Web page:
• The Cincinnati Reds have options to replace Ryan Madson, writes Hal McCoy.

• I don't think the toughest thing will be explaining how the Miami Marlins came up with the thing that they use to celebrate home runs. No, the hardest thing will be describing it. You've got the Mets' apple, and Bernie Brewers' slide ... and the Marlins have a ... water-spouting, light-flashing, marlin-jumping ... thing.

Joba Chamberlain is likely to speak to reporters later in the week, and he's expected to tell them his life was never in jeopardy after his accident last Thursday.

Joe Girardi said Sunday that he's optimistic Joba will pitch for the Yankees this year.

• The Tampa Bay Rays say that Matt Bush will not be part of their organization.

Wade Davis had another rough day Sunday. Scouts who've seen the Rays this spring believe Tampa Bay will place Jeff Niemann in the rotation and Davis in the bullpen.

Bobby Abreu was asked to explain comments that were critical of the Angels' organization.

The fight for jobs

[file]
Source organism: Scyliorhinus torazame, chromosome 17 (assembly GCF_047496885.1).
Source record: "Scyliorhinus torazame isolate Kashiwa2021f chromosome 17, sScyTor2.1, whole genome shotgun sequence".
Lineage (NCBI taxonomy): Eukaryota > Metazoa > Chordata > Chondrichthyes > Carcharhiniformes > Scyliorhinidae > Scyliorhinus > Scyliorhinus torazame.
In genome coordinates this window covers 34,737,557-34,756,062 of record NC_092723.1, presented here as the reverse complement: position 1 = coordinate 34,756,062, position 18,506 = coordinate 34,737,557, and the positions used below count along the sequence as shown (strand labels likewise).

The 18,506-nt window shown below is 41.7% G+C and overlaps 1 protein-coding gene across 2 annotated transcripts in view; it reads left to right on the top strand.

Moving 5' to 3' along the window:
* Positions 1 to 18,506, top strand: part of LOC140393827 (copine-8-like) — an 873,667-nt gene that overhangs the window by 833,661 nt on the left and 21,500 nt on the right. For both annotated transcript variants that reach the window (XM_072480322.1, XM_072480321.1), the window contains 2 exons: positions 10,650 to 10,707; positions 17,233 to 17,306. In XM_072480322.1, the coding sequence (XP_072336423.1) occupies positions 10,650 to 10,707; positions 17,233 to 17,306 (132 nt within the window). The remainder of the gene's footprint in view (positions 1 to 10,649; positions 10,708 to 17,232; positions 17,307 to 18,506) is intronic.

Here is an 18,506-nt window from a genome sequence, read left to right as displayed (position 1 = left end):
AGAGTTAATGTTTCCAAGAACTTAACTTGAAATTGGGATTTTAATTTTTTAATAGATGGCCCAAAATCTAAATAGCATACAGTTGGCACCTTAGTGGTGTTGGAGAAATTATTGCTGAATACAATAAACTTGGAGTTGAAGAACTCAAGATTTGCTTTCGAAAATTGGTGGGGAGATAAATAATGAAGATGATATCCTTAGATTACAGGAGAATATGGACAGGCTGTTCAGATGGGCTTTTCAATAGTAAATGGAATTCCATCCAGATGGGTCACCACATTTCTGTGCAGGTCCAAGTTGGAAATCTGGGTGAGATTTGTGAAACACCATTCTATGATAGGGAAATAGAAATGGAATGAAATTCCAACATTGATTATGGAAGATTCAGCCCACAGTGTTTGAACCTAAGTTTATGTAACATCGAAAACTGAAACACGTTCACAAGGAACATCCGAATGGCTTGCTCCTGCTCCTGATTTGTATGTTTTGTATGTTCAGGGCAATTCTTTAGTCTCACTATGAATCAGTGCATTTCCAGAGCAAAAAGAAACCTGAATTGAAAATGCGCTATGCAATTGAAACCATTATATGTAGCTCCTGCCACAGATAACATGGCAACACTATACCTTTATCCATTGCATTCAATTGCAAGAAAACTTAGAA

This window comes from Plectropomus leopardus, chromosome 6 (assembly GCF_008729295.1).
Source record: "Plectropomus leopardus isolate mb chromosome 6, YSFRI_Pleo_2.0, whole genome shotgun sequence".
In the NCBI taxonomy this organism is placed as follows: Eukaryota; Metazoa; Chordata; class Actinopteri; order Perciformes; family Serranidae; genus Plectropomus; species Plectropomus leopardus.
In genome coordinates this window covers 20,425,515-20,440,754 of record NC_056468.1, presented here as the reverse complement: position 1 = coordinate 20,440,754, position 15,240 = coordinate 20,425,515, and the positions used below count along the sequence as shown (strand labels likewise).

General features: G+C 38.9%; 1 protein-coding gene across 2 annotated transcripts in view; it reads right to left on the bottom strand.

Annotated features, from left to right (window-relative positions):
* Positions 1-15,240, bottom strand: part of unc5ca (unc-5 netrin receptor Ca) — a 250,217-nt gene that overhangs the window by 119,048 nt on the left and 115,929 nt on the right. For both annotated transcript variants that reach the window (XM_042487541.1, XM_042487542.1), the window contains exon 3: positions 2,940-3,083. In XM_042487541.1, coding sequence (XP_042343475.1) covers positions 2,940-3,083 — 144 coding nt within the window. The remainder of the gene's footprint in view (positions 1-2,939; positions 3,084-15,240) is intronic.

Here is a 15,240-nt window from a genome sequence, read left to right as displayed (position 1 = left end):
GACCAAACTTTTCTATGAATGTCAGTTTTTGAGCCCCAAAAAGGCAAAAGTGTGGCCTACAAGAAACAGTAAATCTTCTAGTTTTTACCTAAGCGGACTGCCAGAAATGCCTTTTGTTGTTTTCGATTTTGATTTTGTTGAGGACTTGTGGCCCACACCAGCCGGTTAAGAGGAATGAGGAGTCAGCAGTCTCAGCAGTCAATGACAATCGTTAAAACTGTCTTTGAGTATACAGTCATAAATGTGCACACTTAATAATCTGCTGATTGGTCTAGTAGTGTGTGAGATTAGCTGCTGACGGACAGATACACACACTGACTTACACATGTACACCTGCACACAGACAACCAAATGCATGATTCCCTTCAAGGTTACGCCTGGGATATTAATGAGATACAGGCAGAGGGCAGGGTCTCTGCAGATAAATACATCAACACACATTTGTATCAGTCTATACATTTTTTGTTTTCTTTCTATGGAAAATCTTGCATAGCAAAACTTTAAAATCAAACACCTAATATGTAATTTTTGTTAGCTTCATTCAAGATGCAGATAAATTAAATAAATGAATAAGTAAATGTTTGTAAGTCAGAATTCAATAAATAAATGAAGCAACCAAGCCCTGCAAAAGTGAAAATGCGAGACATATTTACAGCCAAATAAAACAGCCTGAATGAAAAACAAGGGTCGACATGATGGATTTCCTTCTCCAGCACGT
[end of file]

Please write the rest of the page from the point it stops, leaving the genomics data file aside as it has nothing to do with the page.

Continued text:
1. Donovan Solano is battling Donnie Murphy for a job.

Remember that at this time of year, teams often choose the path of least resistance. It's easier to keep a player who is already on the roster, even if he's been outplayed by a non-roster player.

2. Pedro Alvarez has had a rough spring, but he will open the year in the majors, says Neal Huntington.

3. There are more than two guys battling for the final spot on the Detroit roster.

4. Brandon Inge isn't helping his chances of being the Tigers' every-day second baseman, writes Tom Gage.

Chris Getz appears to be the Royals' second baseman, after Johnny Giavotella was sent to the minors. From Bob Dutton's story:

    The decision speaks to the club's preference for defensive stability and means Chris Getz and Yuniesky Betancourt will share duty at second base. Betancourt will also serve as the club's primary backup at shortstop and third base.
    "(Giavotella) needs to continue to focus on his defense," manager Ned Yost said. "Johnny is a much better defender today than he was at this time last year, but we had two better defensive options in Betancourt and Getz."